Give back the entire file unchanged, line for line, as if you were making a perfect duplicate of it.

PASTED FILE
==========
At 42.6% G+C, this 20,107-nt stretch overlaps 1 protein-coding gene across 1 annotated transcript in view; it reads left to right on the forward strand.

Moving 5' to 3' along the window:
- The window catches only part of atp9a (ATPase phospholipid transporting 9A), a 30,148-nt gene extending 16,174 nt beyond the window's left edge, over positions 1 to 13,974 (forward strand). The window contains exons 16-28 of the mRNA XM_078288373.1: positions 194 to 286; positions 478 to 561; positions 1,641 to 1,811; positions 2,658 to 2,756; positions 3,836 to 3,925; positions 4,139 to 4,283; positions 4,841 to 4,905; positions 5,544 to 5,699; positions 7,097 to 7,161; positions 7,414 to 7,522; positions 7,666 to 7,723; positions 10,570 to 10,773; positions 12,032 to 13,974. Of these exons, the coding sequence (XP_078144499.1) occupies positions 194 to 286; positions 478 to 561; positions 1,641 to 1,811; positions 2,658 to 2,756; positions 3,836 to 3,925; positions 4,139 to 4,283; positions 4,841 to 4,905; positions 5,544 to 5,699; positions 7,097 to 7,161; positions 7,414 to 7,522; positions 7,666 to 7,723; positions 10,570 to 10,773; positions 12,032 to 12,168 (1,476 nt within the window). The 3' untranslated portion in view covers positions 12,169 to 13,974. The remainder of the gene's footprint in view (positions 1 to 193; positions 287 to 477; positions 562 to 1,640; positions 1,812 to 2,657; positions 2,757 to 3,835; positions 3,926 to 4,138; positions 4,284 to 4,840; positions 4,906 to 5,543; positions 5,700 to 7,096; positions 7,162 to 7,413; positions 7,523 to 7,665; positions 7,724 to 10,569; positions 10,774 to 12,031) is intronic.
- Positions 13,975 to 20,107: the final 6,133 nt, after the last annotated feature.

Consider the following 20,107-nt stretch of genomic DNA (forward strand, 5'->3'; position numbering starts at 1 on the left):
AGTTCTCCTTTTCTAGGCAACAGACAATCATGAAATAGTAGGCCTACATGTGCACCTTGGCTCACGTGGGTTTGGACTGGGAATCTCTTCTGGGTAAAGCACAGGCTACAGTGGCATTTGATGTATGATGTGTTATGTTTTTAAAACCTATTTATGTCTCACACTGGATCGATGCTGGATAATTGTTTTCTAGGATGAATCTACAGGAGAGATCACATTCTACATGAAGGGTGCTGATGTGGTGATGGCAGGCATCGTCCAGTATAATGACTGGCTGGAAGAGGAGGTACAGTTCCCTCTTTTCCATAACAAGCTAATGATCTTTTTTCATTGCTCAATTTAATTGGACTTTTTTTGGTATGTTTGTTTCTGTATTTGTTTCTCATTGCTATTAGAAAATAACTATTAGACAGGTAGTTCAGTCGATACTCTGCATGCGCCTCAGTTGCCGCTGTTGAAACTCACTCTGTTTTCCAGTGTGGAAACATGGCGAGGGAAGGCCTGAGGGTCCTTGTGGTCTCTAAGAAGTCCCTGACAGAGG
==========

At 42.6% G+C, this 20,107-nt stretch overlaps 1 protein-coding gene across 1 annotated transcript in view; it reads left to right on the forward strand.

Moving 5' to 3' along the window:
- The window catches only part of atp9a (ATPase phospholipid transporting 9A), a 30,148-nt gene extending 16,174 nt beyond the window's left edge, over positions 1 to 13,974 (forward strand). The window contains exons 16-28 of the mRNA XM_078288373.1: positions 194 to 286; positions 478 to 561; positions 1,641 to 1,811; positions 2,658 to 2,756; positions 3,836 to 3,925; positions 4,139 to 4,283; positions 4,841 to 4,905; positions 5,544 to 5,699; positions 7,097 to 7,161; positions 7,414 to 7,522; positions 7,666 to 7,723; positions 10,570 to 10,773; positions 12,032 to 13,974. Of these exons, the coding sequence (XP_078144499.1) occupies positions 194 to 286; positions 478 to 561; positions 1,641 to 1,811; positions 2,658 to 2,756; positions 3,836 to 3,925; positions 4,139 to 4,283; positions 4,841 to 4,905; positions 5,544 to 5,699; positions 7,097 to 7,161; positions 7,414 to 7,522; positions 7,666 to 7,723; positions 10,570 to 10,773; positions 12,032 to 12,168 (1,476 nt within the window). The 3' untranslated portion in view covers positions 12,169 to 13,974. The remainder of the gene's footprint in view (positions 1 to 193; positions 287 to 477; positions 562 to 1,640; positions 1,812 to 2,657; positions 2,757 to 3,835; positions 3,926 to 4,138; positions 4,284 to 4,840; positions 4,906 to 5,543; positions 5,700 to 7,096; positions 7,162 to 7,413; positions 7,523 to 7,665; positions 7,724 to 10,569; positions 10,774 to 12,031) is intronic.
- Positions 13,975 to 20,107: the final 6,133 nt, after the last annotated feature.

Consider the following 20,107-nt stretch of genomic DNA (forward strand, 5'->3'; position numbering starts at 1 on the left):
AGTTCTCCTTTTCTAGGCAACAGACAATCATGAAATAGTAGGCCTACATGTGCACCTTGGCTCACGTGGGTTTGGACTGGGAATCTCTTCTGGGTAAAGCACAGGCTACAGTGGCATTTGATGTATGATGTGTTATGTTTTTAAAACCTATTTATGTCTCACACTGGATCGATGCTGGATAATTGTTTTCTAGGATGAATCTACAGGAGAGATCACATTCTACATGAAGGGTGCTGATGTGGTGATGGCAGGCATCGTCCAGTATAATGACTGGCTGGAAGAGGAGGTACAGTTCCCTCTTTTCCATAACAAGCTAATGATCTTTTTTCATTGCTCAATTTAATTGGACTTTTTTTGGTATGTTTGTTTCTGTATTTGTTTCTCATTGCTATTAGAAAATAACTATTAGACAGGTAGTTCAGTCGATACTCTGCATGCGCCTCAGTTGCCGCTGTTGAAACTCACTCTGTTTTCCAGTGTGGAAACATGGCGAGGGAAGGCCTGAGGGTCCTTGTGGTCTCTAAGAAGTCCCTGACAGAGG